Those people/groups you mention aren’t commenting here, so they weren’t my audience.  You are.  Unfortunately, ranting about things you have no control over, like GWB, the Wall Street/Congressional Complex, and dishonest credit rating agencies just wastes your time (though it probably felt good).

    Wasting my time? Have you considered your own activities?

    For the sake of argument, let’s go along with your presumption that those commenting on this thread don’t accept the need for personal integrity and responsibility. I don’t see evidence to support such a premise, but let’s assume it anyway.

    Further, let’s assume you are completely successful in your admonition that everyone here should accept that need. And, let’s go all the way, and assume that they act on that acceptance and become exemplars of personal integrity and responsibility. They’re your audience and your message is completely successful.

    Now what?

    I mean, as you so helpfully point out, none of us has any control over the things that need to change. We can be as personally virtuous as we can be and it won’t really affect anything. The ones responsible for the global financial melt-down, the outsourced jobs, the rewarding and bailing out of failure and the launching of unnecessary wars of choice, will just continue acting the way they have up until now. They’re the ones who need to accept the need for personal integrity and responsibility, but you’ve exempted them from that requirement. It’s only us little people who are required to behave that way.

    So, now what? Unless you’re hoping that our example will shame these individuals into doing likewise, I don’t see what you’re trying to accomplish.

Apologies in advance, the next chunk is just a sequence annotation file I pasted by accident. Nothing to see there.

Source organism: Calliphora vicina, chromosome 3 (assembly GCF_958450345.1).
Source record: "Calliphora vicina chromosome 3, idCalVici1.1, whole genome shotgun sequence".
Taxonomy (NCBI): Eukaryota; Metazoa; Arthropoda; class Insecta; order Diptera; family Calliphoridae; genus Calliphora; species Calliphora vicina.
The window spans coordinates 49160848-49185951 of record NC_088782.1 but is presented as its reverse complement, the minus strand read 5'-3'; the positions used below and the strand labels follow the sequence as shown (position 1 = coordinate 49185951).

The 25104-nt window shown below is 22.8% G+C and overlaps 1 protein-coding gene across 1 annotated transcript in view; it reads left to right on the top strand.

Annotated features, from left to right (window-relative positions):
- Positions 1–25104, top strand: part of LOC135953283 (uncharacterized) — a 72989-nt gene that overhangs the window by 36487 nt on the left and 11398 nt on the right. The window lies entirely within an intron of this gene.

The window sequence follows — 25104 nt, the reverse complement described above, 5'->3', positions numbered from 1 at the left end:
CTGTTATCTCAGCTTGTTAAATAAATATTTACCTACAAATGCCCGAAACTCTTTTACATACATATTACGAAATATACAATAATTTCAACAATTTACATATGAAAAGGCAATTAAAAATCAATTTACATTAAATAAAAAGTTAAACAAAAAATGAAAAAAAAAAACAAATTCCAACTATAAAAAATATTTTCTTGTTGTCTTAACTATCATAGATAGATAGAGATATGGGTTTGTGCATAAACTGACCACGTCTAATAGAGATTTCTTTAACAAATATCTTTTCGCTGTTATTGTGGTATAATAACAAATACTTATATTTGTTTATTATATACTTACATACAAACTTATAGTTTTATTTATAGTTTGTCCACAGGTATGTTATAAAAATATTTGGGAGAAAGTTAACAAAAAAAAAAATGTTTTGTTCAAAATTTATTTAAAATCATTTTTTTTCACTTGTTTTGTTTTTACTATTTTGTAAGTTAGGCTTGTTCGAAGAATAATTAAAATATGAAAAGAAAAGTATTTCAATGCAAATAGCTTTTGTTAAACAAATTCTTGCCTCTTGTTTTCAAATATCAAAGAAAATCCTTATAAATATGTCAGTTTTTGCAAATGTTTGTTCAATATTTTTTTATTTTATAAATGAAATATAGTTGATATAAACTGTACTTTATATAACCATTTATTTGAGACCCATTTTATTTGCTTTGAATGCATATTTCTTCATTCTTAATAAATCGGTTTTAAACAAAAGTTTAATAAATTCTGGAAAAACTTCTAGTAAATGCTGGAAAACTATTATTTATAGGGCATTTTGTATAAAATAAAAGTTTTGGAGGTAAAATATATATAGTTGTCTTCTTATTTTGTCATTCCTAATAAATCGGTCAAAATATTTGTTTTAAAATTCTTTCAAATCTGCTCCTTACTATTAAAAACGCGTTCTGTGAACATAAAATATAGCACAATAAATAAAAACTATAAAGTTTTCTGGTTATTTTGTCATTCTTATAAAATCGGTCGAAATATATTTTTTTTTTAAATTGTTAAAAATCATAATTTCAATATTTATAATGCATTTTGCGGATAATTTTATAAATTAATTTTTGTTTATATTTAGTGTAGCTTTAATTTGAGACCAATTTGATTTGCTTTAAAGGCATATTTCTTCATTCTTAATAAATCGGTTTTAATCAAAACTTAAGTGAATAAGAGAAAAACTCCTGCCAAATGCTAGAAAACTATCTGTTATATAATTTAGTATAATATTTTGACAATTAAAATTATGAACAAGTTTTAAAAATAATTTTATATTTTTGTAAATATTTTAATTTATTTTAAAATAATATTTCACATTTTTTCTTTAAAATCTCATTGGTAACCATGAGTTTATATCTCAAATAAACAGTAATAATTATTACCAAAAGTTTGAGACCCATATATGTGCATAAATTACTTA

I mean, as I said above, I don’t see any evidence that the people commenting on this (and other threads) don’t accept the need for personal integrity and responsibility. And, what’s more, most of them not only accept the need, but actually display such qualities on a routine basis. They behave with integrity and accept personal responsibility. And, you know what? It hasn’t slowed down those responsible for creating the mess one whit. Not only hasn’t it slowed them down, it doesn’t seem likely to slow them down any time soon.

    So perhaps you should direct your admonitions towards those where, if accepted, they would be a tad more effective.

    And so, regarding this thread — I suggest prayer, not polemics.

    It’s not as well known as the stories about the tortoise and the hare or the ant and the grasshopper or even the one about the fox and the grapes, but Aesop has a fable that fits here: Hercules and the Wagoner:

    A Waggoner was once driving a heavy load along a very muddy way. At last he came to a part of the road where the wheels sank half-way into the mire, and the more the horses pulled, the deeper sank the wheels. So the Waggoner threw down his whip, and knelt down and prayed to Hercules the Strong. “O Hercules, help me in this my hour of distress,” quoth he.

    But Hercules appeared to him, and said: “Tut, man, don’t sprawl there. Get up and put your shoulder to the wheel.”

    The gods help them that help themselves.

    Now, I have nothing against prayer, but to paraphrase Al Capone: You can get much farther with prayer and actually trying to fix a problem than you can with prayer alone.

  • S.D SImon

    “Wasting my time? Have you considered your own activities?”

    Yes, the futility is deafening.

    By “polemics” I meant “arguing”, not “doing”.